On Bad Elders: Thinking Out Loud

One of the biggest challenges facing the Churches of Christ today is how to deal with lousy elders. Of course, many churches have excellent elderships, but there are far too many congregations being held back by weak, ineffective, or downright sinful elders and elderships.

This all-too-common problem has led to several very unfortunate tendencies —

* to interpret passages to weaken the influence of elders (or to overstate their authority)

* to operate outside the eldership, by asking for forgiveness rather than permission

* to turn a youth or campus ministry into a sub-congregation of which the minister is pastor

* for staff to try to push elders incrementally to an unstated goal, rather than work together toward a shared goal

* to operate outside the church, such as by founding a nonprofit organization that could have worked better under the elders, were they effective leaders

* to start new churches in the same town purely to escape the authority of the weak elders

Of course, when the elders really are awful, you do the best you can with the mess you have to deal with. I’m not saying all these responses are necessarily wrong in a given situation. On the other hand, the attitudes many have toward weak elders sometimes become a part of how we think of elders in general, meaning even excellent elderships often find themselves treated as though they were spiritual dead weight.

Moreover, poor eldering has —

* Driven countless good men and women from fulltime ministry

* Cost many their faith

* Split the Lord’s church in countless places and in countless ways

* Destroyed the reputation of the church in many communities

just to name a few of the many problems this problem is causing.

Now, the first step to getting better is to admit our problem, right? The Churches of Christ are long overdue for a frank discussion about how to deal with bad elders.

The solution is easily enough stated. There are three great needs —

* To do a much better job of training elders

* To do a much better job of selecting elders

* To come up with some mechanism for removing bad elders

There. That should pretty much do it. Aren’t you glad you asked? There’s the answer!

Ahh, but it’s not so easy to do as to say, is it? I mean, each one of these problems is very hard to solve. I mean, no one intentionally puts sorry elders in. But we do it every day. And then we have to live with the problem until the guy dies or does something so awful he can be forced to resign.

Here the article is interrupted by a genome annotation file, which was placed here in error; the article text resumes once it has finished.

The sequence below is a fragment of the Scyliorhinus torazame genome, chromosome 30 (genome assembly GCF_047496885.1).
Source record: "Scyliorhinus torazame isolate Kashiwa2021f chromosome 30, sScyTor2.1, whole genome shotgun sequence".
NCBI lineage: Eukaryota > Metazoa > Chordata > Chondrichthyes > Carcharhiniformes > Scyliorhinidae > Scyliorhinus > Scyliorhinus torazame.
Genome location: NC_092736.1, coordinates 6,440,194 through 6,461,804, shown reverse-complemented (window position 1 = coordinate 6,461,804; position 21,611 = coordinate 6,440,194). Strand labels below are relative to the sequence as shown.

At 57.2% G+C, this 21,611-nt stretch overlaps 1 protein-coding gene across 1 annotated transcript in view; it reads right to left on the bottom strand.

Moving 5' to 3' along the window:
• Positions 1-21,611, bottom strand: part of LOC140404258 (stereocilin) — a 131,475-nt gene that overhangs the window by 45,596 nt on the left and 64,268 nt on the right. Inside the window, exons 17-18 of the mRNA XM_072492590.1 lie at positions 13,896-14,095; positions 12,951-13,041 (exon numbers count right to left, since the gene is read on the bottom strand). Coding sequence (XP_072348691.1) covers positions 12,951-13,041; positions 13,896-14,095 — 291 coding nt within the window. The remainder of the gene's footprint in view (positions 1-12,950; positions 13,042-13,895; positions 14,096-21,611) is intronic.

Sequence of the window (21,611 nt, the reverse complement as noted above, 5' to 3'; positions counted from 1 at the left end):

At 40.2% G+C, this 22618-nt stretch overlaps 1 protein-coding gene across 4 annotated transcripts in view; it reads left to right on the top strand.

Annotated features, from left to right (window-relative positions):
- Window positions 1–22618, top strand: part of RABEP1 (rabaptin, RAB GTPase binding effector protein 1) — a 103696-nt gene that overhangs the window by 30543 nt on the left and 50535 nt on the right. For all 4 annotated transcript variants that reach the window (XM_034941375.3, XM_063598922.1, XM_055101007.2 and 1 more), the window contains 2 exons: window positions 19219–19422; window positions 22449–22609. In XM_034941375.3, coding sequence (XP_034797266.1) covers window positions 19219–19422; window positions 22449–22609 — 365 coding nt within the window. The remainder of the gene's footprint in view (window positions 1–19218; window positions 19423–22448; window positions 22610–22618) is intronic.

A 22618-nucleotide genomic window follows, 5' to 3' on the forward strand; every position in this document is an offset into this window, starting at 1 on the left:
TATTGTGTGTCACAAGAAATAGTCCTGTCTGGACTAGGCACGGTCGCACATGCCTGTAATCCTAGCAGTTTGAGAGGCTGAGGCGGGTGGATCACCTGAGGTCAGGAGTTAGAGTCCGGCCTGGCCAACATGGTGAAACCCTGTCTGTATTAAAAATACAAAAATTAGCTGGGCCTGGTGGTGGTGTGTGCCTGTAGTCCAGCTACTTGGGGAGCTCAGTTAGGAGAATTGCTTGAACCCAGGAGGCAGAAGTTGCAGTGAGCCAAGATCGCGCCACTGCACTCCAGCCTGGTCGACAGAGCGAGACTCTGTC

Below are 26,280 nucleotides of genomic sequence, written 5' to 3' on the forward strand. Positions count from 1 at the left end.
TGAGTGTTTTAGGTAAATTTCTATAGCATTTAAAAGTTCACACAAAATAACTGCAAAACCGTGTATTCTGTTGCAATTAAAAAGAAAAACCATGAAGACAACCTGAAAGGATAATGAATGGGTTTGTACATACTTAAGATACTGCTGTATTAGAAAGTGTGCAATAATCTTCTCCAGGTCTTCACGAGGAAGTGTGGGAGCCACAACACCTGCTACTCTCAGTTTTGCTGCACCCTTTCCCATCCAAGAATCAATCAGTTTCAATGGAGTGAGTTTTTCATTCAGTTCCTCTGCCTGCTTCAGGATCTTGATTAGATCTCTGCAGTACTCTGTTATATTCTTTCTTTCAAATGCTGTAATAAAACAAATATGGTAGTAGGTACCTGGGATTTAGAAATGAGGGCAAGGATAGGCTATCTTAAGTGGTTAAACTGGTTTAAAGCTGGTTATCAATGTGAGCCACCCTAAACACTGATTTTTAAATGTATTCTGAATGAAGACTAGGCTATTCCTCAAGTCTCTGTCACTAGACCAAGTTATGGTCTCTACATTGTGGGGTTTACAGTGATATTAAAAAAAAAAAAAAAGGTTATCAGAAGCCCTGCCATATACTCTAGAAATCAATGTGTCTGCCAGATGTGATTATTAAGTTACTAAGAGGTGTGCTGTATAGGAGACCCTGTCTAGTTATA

And so, the next few posts will deal with lousy elders — a problem that won’t go away by pretending it doesn’t exist.

About Jay F Guin

My name is Jay Guin, and I’m a retired elder. I wrote The Holy Spirit and Revolutionary Grace about 18 years ago. I’ve spoken at the Pepperdine, Lipscomb, ACU, Harding, and Tulsa lectureships and at ElderLink. My wife’s name is Denise, and I have four sons, Chris, Jonathan, Tyler, and Philip. I have two grandchildren. And I practice law.
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3 Responses to On Bad Elders: Thinking Out Loud

  1. Joe Baggett says:

    I would like to fire some elders. I think we all would. We all have our horror stories. Most elders today would barely meet the first two qualities which are teaching and hospitality. My wife and I were talking about this and we only felt that about 3 out of the dozens of elders we have been involved with were anything close to real shepherds. I believe that elders should be re-affirmed every year. I believe elders should attend some type of training or seminar at least once a quarter. I believe that most of their time should be spent in direct discipling efforts with people not administration.
    Most of the bad elders should have never been elders in the first place. The question is not if they meet the qualifications but rather should be pointed to the members and asked if they will commit to follow the potential elder. If a significant number of people do not commit to follow the potential elder then he should not serve regardless of the qualifications.
    How do you get a bad elder out?
    Go speak to them face to face and ask them to resign but be willing to use actual information not just feelings. Explain why it is hard to follow them.
    Do not let bad elders in. If the people do not sign a statement committing to follow the potential elders they don't get in regardless of qualifications.
    Re-affirm each year. Only re-affirm with 90% positive written response from pointed questionnaires by the membership.

  2. Doug Key says:

    I believe some type of re-affirmation is a good plan. This could be done on a rotating basis and if those elders whose time has come for re-affirmation do not wish to serve anymore their names are not submitted to the congregation. Let's say a two week period for the congregation to present their views.

    Don't know how rotating would work out in some of our rural congregations who struggle to even have an eldership. This leads to the hard of question of how effective are some of these leaderships.

    Training and communication with other elderships are essential to me. The exposure to their knowledge and experience can prove to be invaluable.

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